FURTHER information on the hepatitis A outbreak in Sydney reported 2 weeks ago. With the number of infected individuals at 18 as of Sept 15th, the Director Communicable Diseases NSW Health, Dr Vicky Sheppeard, has advised that among the 18 cases are, ‘eight who are men who have sex with men, with at least four having visited public sex venues in Sydney while infectious.’ And ‘Men who have sex with men are a high risk group for hepatitis A infection, and vaccination is the best protection against the disease.’ Read more.
    OF the 3 measles cases reported by Victoria’s health department this week, one infection was contracted in Romania. Several EU countries are experiencing an extensive outbreaks, but Romania is the largest, with over 9,000 cases and 34 deaths since January, 2016. Read more.

    Advice for travellers: A highly contagious virus, measles occurs in developing and developed countries. While generally benign, infection can result in severe illness or death. Travelvax Australia recommends travellers check their immunisation status for measles and other childhood diseases such as diphtheria, whooping cough (pertussis) and mumps 6 weeks before departure.

    Costa Rica: Malaria imports spark warning

    Authorities have issued a warning on the increased risk of malaria transmission. More frequent travel between Costa Rica and neighbouring highly endemic countries has led to several cases in Matina (province of Limón), Sarapiquí (Heredia) and Pital (Alajaula). The situation is unusual as over the past 5 years there have been no reported cases of locally acquired malaria. Read more (translate from Spanish). More on malaria.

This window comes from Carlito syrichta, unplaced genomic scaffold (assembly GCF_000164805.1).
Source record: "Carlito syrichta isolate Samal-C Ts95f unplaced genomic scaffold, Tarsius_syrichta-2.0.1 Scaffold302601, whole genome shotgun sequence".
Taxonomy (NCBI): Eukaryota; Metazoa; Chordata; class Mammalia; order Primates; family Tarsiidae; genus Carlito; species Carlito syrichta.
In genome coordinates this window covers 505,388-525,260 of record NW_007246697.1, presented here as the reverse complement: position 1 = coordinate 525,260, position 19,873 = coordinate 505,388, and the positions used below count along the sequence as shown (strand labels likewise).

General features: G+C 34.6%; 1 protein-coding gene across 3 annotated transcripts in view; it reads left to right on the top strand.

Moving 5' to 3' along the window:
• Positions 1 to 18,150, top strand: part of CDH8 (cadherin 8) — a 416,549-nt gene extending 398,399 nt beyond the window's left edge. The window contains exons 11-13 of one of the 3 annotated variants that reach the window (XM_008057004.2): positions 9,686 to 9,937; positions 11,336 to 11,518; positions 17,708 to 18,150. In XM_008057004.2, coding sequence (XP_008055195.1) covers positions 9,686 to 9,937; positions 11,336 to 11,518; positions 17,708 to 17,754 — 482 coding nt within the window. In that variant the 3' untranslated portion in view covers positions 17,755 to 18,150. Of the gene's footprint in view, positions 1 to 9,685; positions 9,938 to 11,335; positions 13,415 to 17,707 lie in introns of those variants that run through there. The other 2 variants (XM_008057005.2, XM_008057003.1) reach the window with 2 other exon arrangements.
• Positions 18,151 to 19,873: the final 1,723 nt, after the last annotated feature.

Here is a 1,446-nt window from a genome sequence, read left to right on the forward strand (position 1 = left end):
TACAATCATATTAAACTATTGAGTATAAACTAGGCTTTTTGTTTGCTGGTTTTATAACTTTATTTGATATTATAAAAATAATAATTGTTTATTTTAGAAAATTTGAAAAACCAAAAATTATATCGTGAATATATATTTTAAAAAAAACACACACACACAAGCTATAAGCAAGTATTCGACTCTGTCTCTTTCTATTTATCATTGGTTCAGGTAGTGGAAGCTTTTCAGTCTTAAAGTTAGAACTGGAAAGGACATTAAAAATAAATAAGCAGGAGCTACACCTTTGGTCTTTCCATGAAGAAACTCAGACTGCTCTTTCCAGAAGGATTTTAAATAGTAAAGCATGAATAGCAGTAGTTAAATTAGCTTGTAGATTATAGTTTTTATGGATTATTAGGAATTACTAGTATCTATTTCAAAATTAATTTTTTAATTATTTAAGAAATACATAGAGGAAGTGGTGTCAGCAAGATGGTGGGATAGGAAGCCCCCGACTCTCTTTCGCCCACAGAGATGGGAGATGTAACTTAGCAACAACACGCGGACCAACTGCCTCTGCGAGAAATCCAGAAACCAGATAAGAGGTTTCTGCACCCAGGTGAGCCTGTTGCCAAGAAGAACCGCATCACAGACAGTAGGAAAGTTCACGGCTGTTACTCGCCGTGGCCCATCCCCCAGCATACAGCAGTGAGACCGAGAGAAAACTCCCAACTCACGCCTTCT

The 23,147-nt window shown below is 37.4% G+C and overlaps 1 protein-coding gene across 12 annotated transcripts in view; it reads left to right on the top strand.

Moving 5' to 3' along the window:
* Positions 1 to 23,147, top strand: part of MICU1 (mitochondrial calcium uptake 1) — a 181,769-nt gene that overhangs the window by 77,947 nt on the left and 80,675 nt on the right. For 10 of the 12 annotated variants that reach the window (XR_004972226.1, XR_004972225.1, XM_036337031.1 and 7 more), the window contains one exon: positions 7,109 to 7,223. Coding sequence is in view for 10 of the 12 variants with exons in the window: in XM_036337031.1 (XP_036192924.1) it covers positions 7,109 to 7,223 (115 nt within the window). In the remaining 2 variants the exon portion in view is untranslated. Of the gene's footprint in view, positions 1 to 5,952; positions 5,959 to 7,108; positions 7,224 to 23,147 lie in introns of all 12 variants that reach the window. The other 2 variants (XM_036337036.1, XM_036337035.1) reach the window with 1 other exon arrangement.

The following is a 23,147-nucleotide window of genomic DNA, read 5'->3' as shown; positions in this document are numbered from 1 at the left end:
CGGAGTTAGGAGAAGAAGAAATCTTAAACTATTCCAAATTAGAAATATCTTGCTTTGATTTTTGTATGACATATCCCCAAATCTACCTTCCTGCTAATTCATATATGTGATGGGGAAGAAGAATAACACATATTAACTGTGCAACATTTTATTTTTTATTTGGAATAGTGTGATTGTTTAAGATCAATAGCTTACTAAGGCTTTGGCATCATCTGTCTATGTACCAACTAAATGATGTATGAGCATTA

Cyprus: Rare infections in north

    The latest European Centre for Disease Control (ECDC) weekly bulletin reports on 3 cases of locally acquired malaria (Plasmodium vivax) originating from the northern district of Kyrenia (Esentepe). All 3 (2 were related) had stayed in the same area in August. The ECDC report gives further details on introduced or airport acquired malaria infections in other EU countries, plus local cases in Greece. Read more.

    Greece: Measles count tops 100

    While other European countries have a higher case count of measles infections, there is still concern over the 100 cases reported in Greece. An epidemiologist is quoted as saying that the vast majority of cases were in nationals and not immigrants, and the virus ‘could very well spread to areas throughout the country.’ Read more.

    India: Dengue by state

    Late September is the end of the monsoon season, however the effect of the rains brought by the monsoon winds will continue to affect the country for some weeks after. Dengue fever updates from the past week have included reports from: New Delhi, Punjab, Telangana, Maharashtra and Jharkhand.

    Advice for travellers: Dengue is spread by two types of Aedes mosquitoes. Both breed close to dwellings, are found in shady areas and bite mainly during the daylight hours, making them difficult to avoid outdoors. Travellers should cover up with long-sleeved tops, long pants, and shoes and socks when mosquitoes are most active. Apply repellent containing an active ingredient, such as DEET, Picaridin, or PMD when outdoors to all exposed skin. Read more about dengue fever and preventing insect bites.